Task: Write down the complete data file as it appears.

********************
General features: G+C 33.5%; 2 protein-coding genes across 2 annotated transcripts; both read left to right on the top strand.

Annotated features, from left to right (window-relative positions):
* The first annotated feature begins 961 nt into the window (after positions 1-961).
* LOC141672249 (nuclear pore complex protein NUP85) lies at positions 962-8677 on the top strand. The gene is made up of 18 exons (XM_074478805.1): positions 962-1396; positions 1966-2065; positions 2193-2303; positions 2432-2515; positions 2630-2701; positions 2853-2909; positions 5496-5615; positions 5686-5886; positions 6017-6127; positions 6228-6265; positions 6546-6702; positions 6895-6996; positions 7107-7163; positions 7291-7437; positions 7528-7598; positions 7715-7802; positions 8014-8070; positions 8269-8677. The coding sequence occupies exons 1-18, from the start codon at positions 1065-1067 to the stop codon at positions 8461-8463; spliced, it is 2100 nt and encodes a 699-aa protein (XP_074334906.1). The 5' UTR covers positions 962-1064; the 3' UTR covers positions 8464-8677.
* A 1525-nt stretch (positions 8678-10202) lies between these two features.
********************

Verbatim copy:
General features: G+C 33.5%; 2 protein-coding genes across 2 annotated transcripts; both read left to right on the top strand.

Annotated features, from left to right (window-relative positions):
* The first annotated feature begins 961 nt into the window (after positions 1-961).
* LOC141672249 (nuclear pore complex protein NUP85) lies at positions 962-8677 on the top strand. The gene is made up of 18 exons (XM_074478805.1): positions 962-1396; positions 1966-2065; positions 2193-2303; positions 2432-2515; positions 2630-2701; positions 2853-2909; positions 5496-5615; positions 5686-5886; positions 6017-6127; positions 6228-6265; positions 6546-6702; positions 6895-6996; positions 7107-7163; positions 7291-7437; positions 7528-7598; positions 7715-7802; positions 8014-8070; positions 8269-8677. The coding sequence occupies exons 1-18, from the start codon at positions 1065-1067 to the stop codon at positions 8461-8463; spliced, it is 2100 nt and encodes a 699-aa protein (XP_074334906.1). The 5' UTR covers positions 962-1064; the 3' UTR covers positions 8464-8677.
* A 1525-nt stretch (positions 8678-10202) lies between these two features.